Honoring Ryan White's Legacy

Honoring Ryan White's Legacy

It’s been almost 10 years since new AIDS drugs transformed HIV infection from a near-certain death sentence to a manageable and chronic illness for people with access to quality health care. In that decade the promise of a longer, richer, and healthier life infused hope in millions of people across the globe.

But hope gave way to complacency, on the part of the government as well as individuals. HIV infection rates continue to soar unabated, and access to life-prolonging AIDS drugs and vital treatments and services remains elusive for far too many men, women, and children living with HIV in America, Africa, and elsewhere.

While the challenges around HIV and AIDS have changed, the epidemic remains one of the great health care crises of modern times. Just think about these simple facts:

  • Today, two thirds of all HIV and AIDS diagnoses
    in America are among people of color. In fact, a
    recent study by the Centers for Disease Control
    and Prevention confirmed that in five major cities, 46%
    of black men who have sex with men are
    HIV-positive and two thirds of these men do not
    know their status.
  • Current federal Medicaid law covers protease
    inhibitors only for people who have an AIDS
    diagnosis. Put simply and tragically, that means
    under Medicaid rules, the drugs that prevent HIV from
    progressing to AIDS are dispensed only to people
    who already have AIDS. That’s like
    requiring fire extinguishers only in buildings that are
    already on fire.
  • Every hour, two young people become infected
    with HIV. Perhaps it’s because
    they’re not getting the unvarnished truth about
    how HIV spreads. Perhaps it’s because
    their sex partner isn’t getting adequate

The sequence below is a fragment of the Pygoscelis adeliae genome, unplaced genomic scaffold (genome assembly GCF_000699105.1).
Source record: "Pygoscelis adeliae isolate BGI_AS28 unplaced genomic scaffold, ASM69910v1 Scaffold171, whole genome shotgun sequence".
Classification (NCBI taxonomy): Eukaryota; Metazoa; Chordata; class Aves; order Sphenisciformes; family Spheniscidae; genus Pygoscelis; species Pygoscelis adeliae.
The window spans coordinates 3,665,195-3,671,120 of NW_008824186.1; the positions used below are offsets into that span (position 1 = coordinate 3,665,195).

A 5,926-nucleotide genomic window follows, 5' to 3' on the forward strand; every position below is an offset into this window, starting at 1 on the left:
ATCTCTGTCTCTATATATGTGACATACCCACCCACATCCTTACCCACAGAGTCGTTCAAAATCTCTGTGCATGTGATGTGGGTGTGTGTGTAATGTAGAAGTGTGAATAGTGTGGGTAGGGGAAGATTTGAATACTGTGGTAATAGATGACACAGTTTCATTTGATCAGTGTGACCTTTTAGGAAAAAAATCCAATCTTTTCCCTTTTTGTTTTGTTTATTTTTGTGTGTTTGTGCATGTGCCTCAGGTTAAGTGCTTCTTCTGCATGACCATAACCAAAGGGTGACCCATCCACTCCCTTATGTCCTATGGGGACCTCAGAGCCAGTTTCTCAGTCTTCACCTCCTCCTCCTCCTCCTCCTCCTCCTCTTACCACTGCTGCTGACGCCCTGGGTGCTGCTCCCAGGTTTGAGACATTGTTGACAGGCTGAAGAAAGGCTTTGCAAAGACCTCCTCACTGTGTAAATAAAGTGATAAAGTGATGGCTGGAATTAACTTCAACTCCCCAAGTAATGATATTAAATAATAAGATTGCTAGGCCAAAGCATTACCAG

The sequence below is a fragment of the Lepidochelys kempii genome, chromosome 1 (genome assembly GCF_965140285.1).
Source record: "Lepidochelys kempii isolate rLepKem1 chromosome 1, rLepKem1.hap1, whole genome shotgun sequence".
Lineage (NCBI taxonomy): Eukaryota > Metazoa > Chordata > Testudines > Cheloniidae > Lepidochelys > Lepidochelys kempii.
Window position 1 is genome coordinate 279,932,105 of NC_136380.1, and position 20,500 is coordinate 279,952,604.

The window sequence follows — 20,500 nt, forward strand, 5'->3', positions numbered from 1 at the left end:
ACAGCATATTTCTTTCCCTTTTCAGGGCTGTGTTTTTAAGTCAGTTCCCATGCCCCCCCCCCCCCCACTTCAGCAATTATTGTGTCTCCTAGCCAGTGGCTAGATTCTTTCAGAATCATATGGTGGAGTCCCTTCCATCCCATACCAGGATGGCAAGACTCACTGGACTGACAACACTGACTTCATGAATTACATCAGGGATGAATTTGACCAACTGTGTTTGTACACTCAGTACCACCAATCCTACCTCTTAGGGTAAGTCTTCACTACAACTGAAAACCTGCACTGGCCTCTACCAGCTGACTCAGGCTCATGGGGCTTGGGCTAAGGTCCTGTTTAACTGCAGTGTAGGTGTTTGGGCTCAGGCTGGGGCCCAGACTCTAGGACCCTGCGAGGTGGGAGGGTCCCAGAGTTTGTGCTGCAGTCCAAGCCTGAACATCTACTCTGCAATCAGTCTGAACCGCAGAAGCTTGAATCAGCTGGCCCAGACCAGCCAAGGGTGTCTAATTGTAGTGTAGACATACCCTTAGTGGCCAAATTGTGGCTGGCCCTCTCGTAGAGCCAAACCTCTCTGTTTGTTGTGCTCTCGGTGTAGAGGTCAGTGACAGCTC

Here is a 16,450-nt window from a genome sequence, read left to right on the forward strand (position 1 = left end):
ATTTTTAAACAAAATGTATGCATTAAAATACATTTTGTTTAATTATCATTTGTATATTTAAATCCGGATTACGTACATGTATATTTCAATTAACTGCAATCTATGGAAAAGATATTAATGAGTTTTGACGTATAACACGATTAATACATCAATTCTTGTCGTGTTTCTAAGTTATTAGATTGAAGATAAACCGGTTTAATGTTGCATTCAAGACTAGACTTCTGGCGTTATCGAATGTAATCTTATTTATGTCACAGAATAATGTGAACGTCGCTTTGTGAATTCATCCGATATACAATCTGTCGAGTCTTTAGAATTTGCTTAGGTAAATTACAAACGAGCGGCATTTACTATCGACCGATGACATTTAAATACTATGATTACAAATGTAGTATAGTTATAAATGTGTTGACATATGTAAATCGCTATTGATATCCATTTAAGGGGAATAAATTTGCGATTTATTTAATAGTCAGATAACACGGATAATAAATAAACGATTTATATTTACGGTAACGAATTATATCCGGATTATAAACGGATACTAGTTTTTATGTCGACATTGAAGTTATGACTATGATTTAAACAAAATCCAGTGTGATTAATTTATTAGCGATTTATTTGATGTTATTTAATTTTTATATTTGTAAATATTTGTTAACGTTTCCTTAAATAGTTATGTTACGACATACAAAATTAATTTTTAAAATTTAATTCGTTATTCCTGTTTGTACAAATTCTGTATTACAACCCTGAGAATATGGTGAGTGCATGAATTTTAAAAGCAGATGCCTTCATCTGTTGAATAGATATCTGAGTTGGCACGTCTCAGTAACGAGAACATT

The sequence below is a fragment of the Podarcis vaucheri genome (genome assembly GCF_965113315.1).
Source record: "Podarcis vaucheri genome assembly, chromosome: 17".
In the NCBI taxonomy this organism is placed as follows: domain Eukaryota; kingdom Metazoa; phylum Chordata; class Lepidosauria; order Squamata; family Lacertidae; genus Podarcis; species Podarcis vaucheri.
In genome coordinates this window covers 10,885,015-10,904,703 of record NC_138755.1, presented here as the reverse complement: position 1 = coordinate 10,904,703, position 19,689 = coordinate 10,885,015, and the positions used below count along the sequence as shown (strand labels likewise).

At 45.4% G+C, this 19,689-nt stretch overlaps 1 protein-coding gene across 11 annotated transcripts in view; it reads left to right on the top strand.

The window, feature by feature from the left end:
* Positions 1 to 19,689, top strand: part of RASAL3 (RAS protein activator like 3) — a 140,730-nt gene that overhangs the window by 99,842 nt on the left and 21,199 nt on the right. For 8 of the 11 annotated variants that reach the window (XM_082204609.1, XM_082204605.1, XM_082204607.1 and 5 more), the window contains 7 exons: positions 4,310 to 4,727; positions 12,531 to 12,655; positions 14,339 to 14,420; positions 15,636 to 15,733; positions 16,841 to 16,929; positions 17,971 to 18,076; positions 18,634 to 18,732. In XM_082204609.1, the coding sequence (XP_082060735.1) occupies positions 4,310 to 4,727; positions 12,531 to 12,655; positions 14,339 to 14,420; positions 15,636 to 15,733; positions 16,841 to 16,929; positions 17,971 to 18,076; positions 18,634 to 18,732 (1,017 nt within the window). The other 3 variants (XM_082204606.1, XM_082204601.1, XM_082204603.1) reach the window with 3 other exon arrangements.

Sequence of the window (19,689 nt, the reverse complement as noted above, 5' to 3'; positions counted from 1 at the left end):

treatment and counseling. Perhaps it’s
    because they mistakenly think there’s a
    cure. But one thing’s certain: Every year in the
    United States 20,000 young people are infected,
    and that is a national tragedy.
  • The global epidemic rages without pause.
    According to a Kaiser Family Foundation fact
    sheet, HIV is the leading cause of death worldwide
    among people age 15 to 59. And of the 3.1 million people
    who died of AIDS complications across the globe
    in 2004, more than half a million were children.

On September 30 the Ryan White Comprehensive AIDS Resources Emergency Act, America’s life stream to men, women, and children living with and at risk for HIV, expired, threatening to unravel one of the nation’s most critical health care safety nets. While basic spending on HIV and AIDS will continue, resources remain inadequate, and there won’t be a structure and blueprint for fighting HIV and AIDS with the fortitude needed to meet today’s epidemic. Among the most urgently needed priorities in the Ryan White CARE Act are continued delivery of treatment and services like housing, dental care, nutrition, and access to life-prolonging AIDS drugs.

Renewal will help ensure that communities can direct money and resources in ways that meet the specific needs of that community and an assurance that people living with HIV are part of that decision-making. A new version of the CARE Act must also continue to help meet the special needs of women and children, including prevention of transmission of the virus from mother to child.

The gay population responded with courage and bravery to the early years of the AIDS epidemic, when we were sometimes abandoned by our families, our friends, our doctors, and our government. Today, gay, lesbian, bisexual, and transgender Americans must continue to face this threat head-on. Almost half of all new infections in the United States are the result of male-to-male transmission. Meanwhile, science-based prevention funding at the Centers for Disease Control and Prevention has been flat for years. We must fulfill our historical duty to help fight the epidemic in all affected communities, particularly among people of color and around the globe.

When Ryan White was first diagnosed with AIDS, he bravely symbolized the need to conquer the stigma and fear that surrounded this epidemic. Today, he is a symbol of hope and the best instincts of the American people. Let’s honor his legacy by reauthorizing the CARE Act so the fight against AIDS will be as strong as he was.

Latest videos on Advocate

From our Sponsors